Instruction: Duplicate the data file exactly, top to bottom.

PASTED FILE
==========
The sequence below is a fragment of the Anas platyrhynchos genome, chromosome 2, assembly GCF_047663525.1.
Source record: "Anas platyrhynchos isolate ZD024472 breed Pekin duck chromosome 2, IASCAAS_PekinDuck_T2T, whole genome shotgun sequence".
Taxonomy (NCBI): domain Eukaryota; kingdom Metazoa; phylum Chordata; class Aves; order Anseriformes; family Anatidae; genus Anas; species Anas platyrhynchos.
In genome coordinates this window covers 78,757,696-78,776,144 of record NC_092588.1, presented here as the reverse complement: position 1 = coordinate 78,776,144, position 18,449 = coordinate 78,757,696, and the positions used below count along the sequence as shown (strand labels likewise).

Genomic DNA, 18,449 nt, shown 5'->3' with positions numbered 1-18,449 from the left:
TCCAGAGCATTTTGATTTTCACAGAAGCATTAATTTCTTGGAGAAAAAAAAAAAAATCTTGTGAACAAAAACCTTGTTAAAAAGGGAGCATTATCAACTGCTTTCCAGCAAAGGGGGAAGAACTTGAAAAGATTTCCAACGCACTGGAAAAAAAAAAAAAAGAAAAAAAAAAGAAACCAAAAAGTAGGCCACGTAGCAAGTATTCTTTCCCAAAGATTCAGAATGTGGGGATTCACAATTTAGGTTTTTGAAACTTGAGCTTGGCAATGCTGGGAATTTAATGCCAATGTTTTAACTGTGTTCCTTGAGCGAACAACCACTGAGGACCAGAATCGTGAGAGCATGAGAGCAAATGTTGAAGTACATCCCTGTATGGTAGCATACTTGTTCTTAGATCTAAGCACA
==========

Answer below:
The sequence below is a fragment of the Anas platyrhynchos genome, chromosome 2, assembly GCF_047663525.1.
Source record: "Anas platyrhynchos isolate ZD024472 breed Pekin duck chromosome 2, IASCAAS_PekinDuck_T2T, whole genome shotgun sequence".
Taxonomy (NCBI): domain Eukaryota; kingdom Metazoa; phylum Chordata; class Aves; order Anseriformes; family Anatidae; genus Anas; species Anas platyrhynchos.
In genome coordinates this window covers 78,757,696-78,776,144 of record NC_092588.1, presented here as the reverse complement: position 1 = coordinate 78,776,144, position 18,449 = coordinate 78,757,696, and the positions used below count along the sequence as shown (strand labels likewise).

Genomic DNA, 18,449 nt, shown 5'->3' with positions numbered 1-18,449 from the left:
TCCAGAGCATTTTGATTTTCACAGAAGCATTAATTTCTTGGAGAAAAAAAAAAAAATCTTGTGAACAAAAACCTTGTTAAAAAGGGAGCATTATCAACTGCTTTCCAGCAAAGGGGGAAGAACTTGAAAAGATTTCCAACGCACTGGAAAAAAAAAAAAAAGAAAAAAAAAAGAAACCAAAAAGTAGGCCACGTAGCAAGTATTCTTTCCCAAAGATTCAGAATGTGGGGATTCACAATTTAGGTTTTTGAAACTTGAGCTTGGCAATGCTGGGAATTTAATGCCAATGTTTTAACTGTGTTCCTTGAGCGAACAACCACTGAGGACCAGAATCGTGAGAGCATGAGAGCAAATGTTGAAGTACATCCCTGTATGGTAGCATACTTGTTCTTAGATCTAAGCACA